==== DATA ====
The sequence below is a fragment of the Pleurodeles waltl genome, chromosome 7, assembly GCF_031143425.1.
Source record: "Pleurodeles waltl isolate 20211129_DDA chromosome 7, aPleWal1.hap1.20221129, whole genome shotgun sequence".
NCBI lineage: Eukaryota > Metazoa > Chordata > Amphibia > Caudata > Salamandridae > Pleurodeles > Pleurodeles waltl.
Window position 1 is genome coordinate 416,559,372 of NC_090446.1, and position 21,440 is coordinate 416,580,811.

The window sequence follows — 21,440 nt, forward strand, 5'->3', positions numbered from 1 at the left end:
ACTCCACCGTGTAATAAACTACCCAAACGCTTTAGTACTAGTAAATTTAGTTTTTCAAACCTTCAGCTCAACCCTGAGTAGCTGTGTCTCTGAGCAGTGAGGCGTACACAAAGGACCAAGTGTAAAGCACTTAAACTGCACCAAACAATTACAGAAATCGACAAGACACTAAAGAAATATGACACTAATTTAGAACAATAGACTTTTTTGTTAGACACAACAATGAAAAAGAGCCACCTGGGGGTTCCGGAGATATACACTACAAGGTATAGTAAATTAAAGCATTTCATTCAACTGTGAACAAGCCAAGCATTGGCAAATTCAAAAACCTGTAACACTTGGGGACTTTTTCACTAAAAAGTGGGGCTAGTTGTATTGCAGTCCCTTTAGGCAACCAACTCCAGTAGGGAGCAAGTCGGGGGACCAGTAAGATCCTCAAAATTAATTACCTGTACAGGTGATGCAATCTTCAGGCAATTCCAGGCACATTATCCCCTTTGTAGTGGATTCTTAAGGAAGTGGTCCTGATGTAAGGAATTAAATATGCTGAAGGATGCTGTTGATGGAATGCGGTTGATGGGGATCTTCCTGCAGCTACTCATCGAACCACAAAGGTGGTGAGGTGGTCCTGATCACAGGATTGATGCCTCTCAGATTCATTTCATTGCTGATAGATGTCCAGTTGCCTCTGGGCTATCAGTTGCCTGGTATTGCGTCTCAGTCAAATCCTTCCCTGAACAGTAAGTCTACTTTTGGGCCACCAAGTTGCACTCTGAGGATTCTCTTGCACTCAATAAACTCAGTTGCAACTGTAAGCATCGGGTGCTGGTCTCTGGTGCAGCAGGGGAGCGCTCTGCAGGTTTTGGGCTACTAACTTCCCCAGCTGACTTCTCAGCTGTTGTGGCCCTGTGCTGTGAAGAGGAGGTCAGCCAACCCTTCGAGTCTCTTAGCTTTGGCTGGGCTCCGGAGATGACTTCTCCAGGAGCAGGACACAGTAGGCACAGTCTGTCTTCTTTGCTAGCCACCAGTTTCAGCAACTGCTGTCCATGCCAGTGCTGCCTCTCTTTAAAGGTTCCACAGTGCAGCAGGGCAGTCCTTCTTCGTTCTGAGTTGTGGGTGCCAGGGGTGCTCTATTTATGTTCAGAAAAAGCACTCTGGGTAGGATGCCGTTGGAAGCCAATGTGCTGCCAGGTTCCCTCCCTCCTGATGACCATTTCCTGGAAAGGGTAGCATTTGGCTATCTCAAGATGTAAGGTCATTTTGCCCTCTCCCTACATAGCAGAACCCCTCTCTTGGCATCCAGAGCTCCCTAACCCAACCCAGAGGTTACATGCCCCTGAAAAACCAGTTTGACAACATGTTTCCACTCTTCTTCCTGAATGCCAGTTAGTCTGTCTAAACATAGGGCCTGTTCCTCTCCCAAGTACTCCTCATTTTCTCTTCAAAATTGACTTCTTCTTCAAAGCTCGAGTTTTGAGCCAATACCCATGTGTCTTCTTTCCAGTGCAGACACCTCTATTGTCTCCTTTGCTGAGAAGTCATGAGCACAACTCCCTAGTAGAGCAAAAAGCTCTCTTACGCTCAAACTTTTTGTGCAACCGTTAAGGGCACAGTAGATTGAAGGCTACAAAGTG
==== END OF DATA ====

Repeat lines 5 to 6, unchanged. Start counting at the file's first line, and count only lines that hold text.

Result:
The window sequence follows — 21,440 nt, forward strand, 5'->3', positions numbered from 1 at the left end:
ACTCCACCGTGTAATAAACTACCCAAACGCTTTAGTACTAGTAAATTTAGTTTTTCAAACCTTCAGCTCAACCCTGAGTAGCTGTGTCTCTGAGCAGTGAGGCGTACACAAAGGACCAAGTGTAAAGCACTTAAACTGCACCAAACAATTACAGAAATCGACAAGACACTAAAGAAATATGACACTAATTTAGAACAATAGACTTTTTTGTTAGACACAACAATGAAAAAGAGCCACCTGGGGGTTCCGGAGATATACACTACAAGGTATAGTAAATTAAAGCATTTCATTCAACTGTGAACAAGCCAAGCATTGGCAAATTCAAAAACCTGTAACACTTGGGGACTTTTTCACTAAAAAGTGGGGCTAGTTGTATTGCAGTCCCTTTAGGCAACCAACTCCAGTAGGGAGCAAGTCGGGGGACCAGTAAGATCCTCAAAATTAATTACCTGTACAGGTGATGCAATCTTCAGGCAATTCCAGGCACATTATCCCCTTTGTAGTGGATTCTTAAGGAAGTGGTCCTGATGTAAGGAATTAAATATGCTGAAGGATGCTGTTGATGGAATGCGGTTGATGGGGATCTTCCTGCAGCTACTCATCGAACCACAAAGGTGGTGAGGTGGTCCTGATCACAGGATTGATGCCTCTCAGATTCATTTCATTGCTGATAGATGTCCAGTTGCCTCTGGGCTATCAGTTGCCTGGTATTGCGTCTCAGTCAAATCCTTCCCTGAACAGTAAGTCTACTTTTGGGCCACCAAGTTGCACTCTGAGGATTCTCTTGCACTCAATAAACTCAGTTGCAACTGTAAGCATCGGGTGCTGGTCTCTGGTGCAGCAGGGGAGCGCTCTGCAGGTTTTGGGCTACTAACTTCCCCAGCTGACTTCTCAGCTGTTGTGGCCCTGTGCTGTGAAGAGGAGGTCAGCCAACCCTTCGAGTCTCTTAGCTTTGGCTGGGCTCCGGAGATGACTTCTCCAGGAGCAGGACACAGTAGGCACAGTCTGTCTTCTTTGCTAGCCACCAGTTTCAGCAACTGCTGTCCATGCCAGTGCTGCCTCTCTTTAAAGGTTCCACAGTGCAGCAGGGCAGTCCTTCTTCGTTCTGAGTTGTGGGTGCCAGGGGTGCTCTATTTATGTTCAGAAAAAGCACTCTGGGTAGGATGCCGTTGGAAGCCAATGTGCTGCCAGGTTCCCTCCCTCCTGATGACCATTTCCTGGAAAGGGTAGCATTTGGCTATCTCAAGATGTAAGGTCATTTTGCCCTCTCCCTACATAGCAGAACCCCTCTCTTGGCATCCAGAGCTCCCTAACCCAACCCAGAGGTTACATGCCCCTGAAAAACCAGTTTGACAACATGTTTCCACTCTTCTTCCTGAATGCCAGTTAGTCTGTCTAAACATAGGGCCTGTTCCTCTCCCAAGTACTCCTCATTTTCTCTTCAAAATTGACTTCTTCTTCAAAGCTCGAGTTTTGAGCCAATACCCATGTGTCTTCTTTCCAGTGCAGACACCTCTATTGTCTCCTTTGCTGAGAAGTCATGAGCACAACTCCCTAGTAGAGCAAAAAGCTCTCTTACGCTCAAACTTTTTGTGCAACCGTTAAGGGCACAGTAGATTGAAGGCTACAAAGTG